This is the big thing that’s supposed to set Game of Thrones apart: the gritty violence and salacious aspects that allegedly give it an air of realism. But, as with the actual plots, any pretense of boldness is lost under sheer volume. Complaints that the show has a preposterous number of sex and nudity scenes are usually rebutted with the claim that they serve the plot. Even if I believed that (and I get more dubious every episode) it uses them so often and predictably (I can almost say ‘she’s going to disrobe in 3, 2, 1…’) it’s become yucky, repetitive and annoying.

The violence and rape and so on is allegedly in the name of showing moral greyness and the horrors of war and medieval politicking, but once again, there’s so much of it that all it serves to do is make me feel like I’m watching some twisted form of pornography. The long-term effect is that one feels that none of the factions is worth rooting for. They’re all so nasty that I don’t want any of them to win. And at the rate they’re dying, I doubt any of them will.

Which is the third major excess of Game of Thrones, and the most talked about: Martin achieved a remarkable twist by killing off Ned Stark in season one, as he’d seemed to be the main character until then. But then he just wouldn’t stop. It’s amazingly consistent that every time I sense an arc starting to gain momentum, a character in it dies. After a while it starts to seem less as if Martin is aiming for emotionally demanding storytelling and more like he has some kind of pathological compulsion he can’t control. With the infamous ‘Red Wedding’ last season, he literally decapitated what I, and, apparently, most people assumed was the main trunk of the story, leaving only what had been B-Plots with the least coverage until then.

And the ones he doesn’t kill he traumatizes: Tyrion hardly did anything but mope in season 3; Arya’s gotten nowhere except further into a need for therapy, Jon Snow has yet to achieve anything except getting alternately shot at and lectured to, and Daenerys has just been going from city to city, in a saga that would be interesting were it shorter and less burdened by incipient racism.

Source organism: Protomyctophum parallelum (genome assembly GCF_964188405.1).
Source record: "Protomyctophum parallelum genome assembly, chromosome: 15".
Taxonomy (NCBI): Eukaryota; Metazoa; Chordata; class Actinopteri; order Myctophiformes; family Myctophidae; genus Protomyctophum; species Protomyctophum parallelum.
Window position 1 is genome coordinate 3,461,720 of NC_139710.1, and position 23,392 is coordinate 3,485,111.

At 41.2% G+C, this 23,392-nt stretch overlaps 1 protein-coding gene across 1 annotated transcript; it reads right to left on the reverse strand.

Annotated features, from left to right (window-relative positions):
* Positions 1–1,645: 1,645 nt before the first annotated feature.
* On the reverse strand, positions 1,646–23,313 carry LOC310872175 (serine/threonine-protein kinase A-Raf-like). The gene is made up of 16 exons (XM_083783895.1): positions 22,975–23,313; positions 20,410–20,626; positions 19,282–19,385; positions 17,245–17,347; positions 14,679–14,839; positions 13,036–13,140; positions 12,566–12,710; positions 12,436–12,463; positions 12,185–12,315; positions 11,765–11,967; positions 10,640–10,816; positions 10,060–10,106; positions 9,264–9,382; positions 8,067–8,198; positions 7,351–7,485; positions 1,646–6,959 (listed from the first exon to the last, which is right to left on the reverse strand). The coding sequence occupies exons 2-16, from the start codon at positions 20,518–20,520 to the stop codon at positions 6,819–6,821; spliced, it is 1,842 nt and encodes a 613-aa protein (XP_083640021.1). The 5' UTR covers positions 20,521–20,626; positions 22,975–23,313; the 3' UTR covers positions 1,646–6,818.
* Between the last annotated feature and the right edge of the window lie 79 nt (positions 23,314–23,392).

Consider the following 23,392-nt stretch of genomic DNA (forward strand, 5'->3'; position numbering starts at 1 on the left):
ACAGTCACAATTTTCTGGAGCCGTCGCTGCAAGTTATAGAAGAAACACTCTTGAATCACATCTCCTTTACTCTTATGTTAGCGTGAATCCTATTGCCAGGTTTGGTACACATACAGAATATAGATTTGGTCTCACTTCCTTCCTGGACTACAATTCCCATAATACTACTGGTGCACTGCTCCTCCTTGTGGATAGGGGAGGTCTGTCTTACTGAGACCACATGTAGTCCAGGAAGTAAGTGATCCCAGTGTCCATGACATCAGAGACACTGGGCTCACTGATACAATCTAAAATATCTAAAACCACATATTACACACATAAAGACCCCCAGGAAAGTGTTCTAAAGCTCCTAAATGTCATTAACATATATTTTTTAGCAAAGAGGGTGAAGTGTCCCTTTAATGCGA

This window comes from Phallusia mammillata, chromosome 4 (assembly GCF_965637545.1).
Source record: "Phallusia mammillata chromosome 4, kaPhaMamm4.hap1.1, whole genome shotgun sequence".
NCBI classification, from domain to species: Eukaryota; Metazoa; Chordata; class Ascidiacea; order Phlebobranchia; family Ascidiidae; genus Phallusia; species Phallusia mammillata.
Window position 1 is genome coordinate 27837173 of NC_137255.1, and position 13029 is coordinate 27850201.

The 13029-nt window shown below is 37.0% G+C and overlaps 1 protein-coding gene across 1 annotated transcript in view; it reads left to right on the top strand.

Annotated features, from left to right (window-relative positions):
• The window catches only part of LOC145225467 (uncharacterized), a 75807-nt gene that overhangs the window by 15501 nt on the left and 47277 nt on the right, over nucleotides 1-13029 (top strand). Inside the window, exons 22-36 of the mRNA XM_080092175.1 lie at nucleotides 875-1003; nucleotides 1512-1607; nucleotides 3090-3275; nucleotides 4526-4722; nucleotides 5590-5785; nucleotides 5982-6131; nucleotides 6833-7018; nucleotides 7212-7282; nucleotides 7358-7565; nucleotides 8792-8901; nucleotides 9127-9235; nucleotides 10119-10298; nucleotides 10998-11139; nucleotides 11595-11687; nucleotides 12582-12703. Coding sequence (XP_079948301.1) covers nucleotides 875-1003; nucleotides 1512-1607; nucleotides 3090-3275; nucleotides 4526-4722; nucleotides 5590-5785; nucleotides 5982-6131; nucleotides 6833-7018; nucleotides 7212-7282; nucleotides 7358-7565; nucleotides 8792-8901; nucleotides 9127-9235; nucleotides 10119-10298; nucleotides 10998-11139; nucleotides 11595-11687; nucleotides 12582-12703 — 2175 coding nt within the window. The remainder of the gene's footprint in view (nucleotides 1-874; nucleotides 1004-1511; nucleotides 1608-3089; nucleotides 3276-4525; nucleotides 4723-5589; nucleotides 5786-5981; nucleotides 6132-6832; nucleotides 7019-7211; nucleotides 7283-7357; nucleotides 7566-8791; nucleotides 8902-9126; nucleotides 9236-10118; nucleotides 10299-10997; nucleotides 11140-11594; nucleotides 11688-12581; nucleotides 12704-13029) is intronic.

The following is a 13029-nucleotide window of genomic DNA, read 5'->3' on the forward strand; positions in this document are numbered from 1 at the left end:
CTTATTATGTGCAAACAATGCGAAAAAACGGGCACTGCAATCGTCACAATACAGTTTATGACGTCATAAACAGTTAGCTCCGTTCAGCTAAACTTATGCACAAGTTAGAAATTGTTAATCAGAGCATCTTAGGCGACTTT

When the Dark Age of Comics started in the late 80s, it eventually became criticized for trading daring themes and plots in for a thick layer of sex, violence and graphic nastiness. Likewise, Game of Thrones, as far as I can tell, has no themes at all. Nothing about the human condition, or history or politics or warfare is affirmed, satired, or examined. It’s that deeper “applicability to the thought and experience of readers,” to quote Tolkien, that make Discworld, the Lord of the Rings, Avatar: the Last Airbender or Harry Potter great, and it’s the one thing Games of Thrones doesn’t have!

And for all its graphic content, it isn’t all that daring. It only seems that way if you believe the myth that fantasy is all sparkly and twee. I mean, what, other than put ludicrous amounts of guts, blood, and boobs on TV has the show actually done that’s unusual? Wars over thrones are as old as storytelling. I can think of a ton of ways the story could be more original. What if Daenerys was a brown person liberating a ton of enslaved blonde people? What if the setting was Classical or Renaissance instead of High Medieval? What if women and men were equal and what effect would that have on the story? What if the Wildlings were pacifists out for their rights under a Gandhi-like leader? What if the war for the Iron Throne ended with, say, Tyrion calling the whole thing off and declaring Westeros a Republic? Now those are fantasies that might actually enrich or challenge us viewers.

Now that the show has been confirmed to run to six seasons, I can only shake my head miserably. Even if the story gets all wrapped up and the tone turns around, I can barely care anymore. Most of the people the series spent three seasons investing me in are dead, and the ones left are either emotionally crippled or just hideously unpleasant people trying to out-nasty one another. The show’s plot is already barely moving; it could have told many of these stories in half the time if it could make up its mind which ones it wanted to tell. The ‘realism’ is really just a grotesque white noise. The acting (especially Peter Dinklage, but it is well-cast generally), the dialogue, design and music are absolutely spectacular, but the story they’re telling is deceptively unoriginal, tedious and meaninglessly depressing.

Want to know the worst part, though? At this stage, I’ll probably watch the damned thing anyway. But at this point I’m just rooting for Hodor.

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Posted by on April 15, 2014 in Television